Saturday, December 6, 2014

US hostage killed in Yemen raid

American hostage Luke Somers, who was held by al-Qaeda in Yemen, has died during a rescue operation in the southern province of Shabwa, a senior official in the president's office has said.
Somers, 33, who was abducted in September 2013 while he worked as a freelance photojournalist forYemen Times, died from injuries sustained during the operation.
US Defence Secretary Chuck Hagel confirmed Somers' death and that of a non-US hostage, reported to be South African, saying they had been "murdered" by al-Qaeda during the rescue attempt.
Hagel said there were "compelling reasons" to believe Somers' life was in danger before the rescue operation was launched.
"Yesterday by the order of the president of the United States, US special operations forces conducted a mission in Yemen to rescue a US citizen Luke Somers and any other foreign nationals held hostage with him," Hagel said, speaking from Kabul.
"There were compelling reasons to believe Somers' life was in imminent danger."
The New York Times said Somers was shot at by his captors as the joint raid by US and Yemeni forces unfolded and was badly wounded when the commandos reached him. He died while being flown to a US naval base in the region, the paper reported.
Yemeni journalist Nasser Arrabyee told Al Jazeera the fighters originally tried to escape with Somers. He was apparently shot after his captors found themselves surrounded.
At least ten al-Qaeda fighters were also killed in the raid.
Somers appeared in a video released by al-Qaeda on Thursday in which he pleaded for help. His captors said in the same video that "he would meet his inevitable fate" unless the group's demands were met within three days.
His sister, Lucy, was quoted by AP as saying that she was informed by the FBI of his death. “We ask that all of Luke’s family members be allowed to mourn in peace,” she said.
The South African hostage who was killed in the failed raid was due to be released on Sunday, charity Gift of the Givers, the group that had been negotiating his release, said on Saturday.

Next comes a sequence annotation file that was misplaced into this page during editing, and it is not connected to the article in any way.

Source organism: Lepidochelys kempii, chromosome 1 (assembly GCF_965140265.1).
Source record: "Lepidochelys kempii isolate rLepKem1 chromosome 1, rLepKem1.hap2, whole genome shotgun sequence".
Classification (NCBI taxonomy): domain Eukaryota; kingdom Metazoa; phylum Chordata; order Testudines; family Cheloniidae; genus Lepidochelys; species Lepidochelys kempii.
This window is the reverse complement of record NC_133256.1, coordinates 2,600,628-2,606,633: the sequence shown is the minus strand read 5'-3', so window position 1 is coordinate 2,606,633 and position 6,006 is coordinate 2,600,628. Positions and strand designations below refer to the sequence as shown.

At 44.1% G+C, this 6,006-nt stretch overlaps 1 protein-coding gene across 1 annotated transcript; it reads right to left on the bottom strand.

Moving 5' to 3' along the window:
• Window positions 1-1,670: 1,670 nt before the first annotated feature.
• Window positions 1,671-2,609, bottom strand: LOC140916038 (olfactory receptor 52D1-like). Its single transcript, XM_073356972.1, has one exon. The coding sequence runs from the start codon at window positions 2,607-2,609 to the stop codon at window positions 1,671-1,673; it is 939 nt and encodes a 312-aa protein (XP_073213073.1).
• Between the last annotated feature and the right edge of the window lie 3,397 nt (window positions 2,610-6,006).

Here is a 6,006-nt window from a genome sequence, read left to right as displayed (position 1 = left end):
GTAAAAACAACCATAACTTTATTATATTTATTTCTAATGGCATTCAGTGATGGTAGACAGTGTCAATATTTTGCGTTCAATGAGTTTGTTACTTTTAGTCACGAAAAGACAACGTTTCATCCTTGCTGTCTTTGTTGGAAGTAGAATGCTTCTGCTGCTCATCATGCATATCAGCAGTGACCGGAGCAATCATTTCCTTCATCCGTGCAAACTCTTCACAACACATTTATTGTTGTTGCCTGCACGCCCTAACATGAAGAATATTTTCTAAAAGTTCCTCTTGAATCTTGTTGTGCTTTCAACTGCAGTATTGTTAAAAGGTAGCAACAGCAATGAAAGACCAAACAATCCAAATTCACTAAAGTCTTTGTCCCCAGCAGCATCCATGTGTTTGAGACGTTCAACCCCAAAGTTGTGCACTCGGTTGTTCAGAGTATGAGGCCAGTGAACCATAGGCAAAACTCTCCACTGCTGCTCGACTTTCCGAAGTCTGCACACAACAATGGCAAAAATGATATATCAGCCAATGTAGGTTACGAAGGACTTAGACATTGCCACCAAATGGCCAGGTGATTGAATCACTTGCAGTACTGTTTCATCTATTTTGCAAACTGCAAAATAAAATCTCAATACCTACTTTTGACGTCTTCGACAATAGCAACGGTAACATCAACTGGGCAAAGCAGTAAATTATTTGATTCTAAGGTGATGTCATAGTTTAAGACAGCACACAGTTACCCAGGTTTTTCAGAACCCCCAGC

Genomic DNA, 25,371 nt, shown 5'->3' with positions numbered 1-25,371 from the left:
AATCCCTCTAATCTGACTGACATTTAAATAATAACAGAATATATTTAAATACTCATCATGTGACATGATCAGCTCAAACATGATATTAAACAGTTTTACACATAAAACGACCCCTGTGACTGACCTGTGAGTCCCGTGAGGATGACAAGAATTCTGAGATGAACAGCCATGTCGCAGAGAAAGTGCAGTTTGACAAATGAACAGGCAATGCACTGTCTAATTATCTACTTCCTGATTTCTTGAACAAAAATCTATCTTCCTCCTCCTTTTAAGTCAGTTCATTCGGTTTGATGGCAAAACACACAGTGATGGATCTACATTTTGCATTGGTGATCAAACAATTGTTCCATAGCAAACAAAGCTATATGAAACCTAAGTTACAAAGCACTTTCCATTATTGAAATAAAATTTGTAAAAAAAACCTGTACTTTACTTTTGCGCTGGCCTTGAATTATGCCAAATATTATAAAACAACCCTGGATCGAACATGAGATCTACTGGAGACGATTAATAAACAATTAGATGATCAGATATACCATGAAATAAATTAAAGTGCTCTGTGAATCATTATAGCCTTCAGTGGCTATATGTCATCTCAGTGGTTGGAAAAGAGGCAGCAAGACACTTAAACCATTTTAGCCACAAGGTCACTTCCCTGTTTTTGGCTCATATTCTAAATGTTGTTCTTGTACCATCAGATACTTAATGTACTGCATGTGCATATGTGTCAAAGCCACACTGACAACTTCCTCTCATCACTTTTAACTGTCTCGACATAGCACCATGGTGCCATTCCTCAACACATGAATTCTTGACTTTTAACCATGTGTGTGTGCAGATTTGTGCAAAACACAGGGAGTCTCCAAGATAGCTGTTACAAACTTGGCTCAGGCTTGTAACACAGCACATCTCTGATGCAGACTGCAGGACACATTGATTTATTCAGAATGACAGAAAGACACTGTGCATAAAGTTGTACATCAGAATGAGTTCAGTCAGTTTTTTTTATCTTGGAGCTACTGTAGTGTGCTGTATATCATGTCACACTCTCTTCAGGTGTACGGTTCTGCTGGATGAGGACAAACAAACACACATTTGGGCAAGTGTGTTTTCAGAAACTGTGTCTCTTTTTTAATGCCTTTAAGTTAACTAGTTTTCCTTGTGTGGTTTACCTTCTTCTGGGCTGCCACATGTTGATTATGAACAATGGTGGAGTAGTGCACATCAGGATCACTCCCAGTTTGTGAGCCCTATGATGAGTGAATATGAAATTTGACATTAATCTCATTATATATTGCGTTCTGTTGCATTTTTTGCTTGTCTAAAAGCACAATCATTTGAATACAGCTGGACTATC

"We received with sadness the news that Pierre [Korkie] was killed in an attempt by American Special Forces, in the early hours of this morning, to free hostages in Yemen," the NGO said.
"The psychological and emotional devastation to Yolande and her family will be compounded by the knowledge that Pierre was to be released by al-Qaeda tomorrow."

'Ultras' fuel Egypt's campus protests

Protests continued on university campuses across Egypt following the court verdict that cleared ousted President Hosni Mubarak of charges of killing protesters during the January 25 uprising.
The protesters comprise a broad mix of Islamists, liberals, leftists, independents and other non-affiliated students. The scale of protests prompted state-owned news website Al-Ahram to describe it as Egypt witnessing "a university uprising". 
But it was one group of activists that has given a sharper edge to many of the ongoing protests on university campuses across Egypt since the new academic year began on October 11: Ultras Nahdawy.
Ultras are generally known as hard-core football fans, but "Nahdawy" activists are not linked to any team. Most of their original members came from ultras groups supporting Cairo sporting clubs, al-Ahly Club and Zamalek Club.
According to its spokesperson, they formed a new ultras movement during the 2012 presidential campaign to support the Muslim Brotherhood candidate Mohamed Morsi, who later won the election. "We were the first political ultras in Egypt," the Nahdawy's spokesperson said.
But it was the escalating repression against students that brought the ultras and students, from across the spectrum, together.
Students have rebelled against a raft of government measures, which include pre-emptive arrests of students, and the banning of political activities and "insulting" the president on campus.
Universities have been given a military makeover, with the installation of steel walls, barbed wire, metal detectors and CCTV, backed by a heavy-handed security presence in and around campuses.
The new measures were designed to prevent a repeat of the anti-government protests that occurred during the last academic year, in which at least 16 students were killed and hundreds arrested.

OPINION: The undone revolution in Egypt

Ultras in Egypt are renowned both for their fanatical support of their clubs and for their willingness to confront the guns and batons of the security forces.
"We took the culture of the ultras in the stadiums and tried to copy and paste it into the street," said Zizou, a supporter of al-Ahly who declined to give his real name for security reasons.
The majority of Nahdawy members are in high school, but many of the more senior members are university students.
Ultras Nahdawy members have been a small, but prominent, part of many protests. Their chants, songs, flares and fireworks have been particularly notable during demonstrations, particularly at al-Azhar and Ain Shams universities. They are also active in regular Friday protests in their own neighbourhoods.
"Nahda", meaning "renaissance", is the term used to refer to the Muslim Brotherhood's economic and political project. 
The creation of Ultras Nahdawy was controversial among football fans and many chose to keep their membership hidden after some were booted out of their original ultras groups when their Nahdawy alliances were discovered.
They claim to put aside their footballing rivalries within their group to focus on the political collective.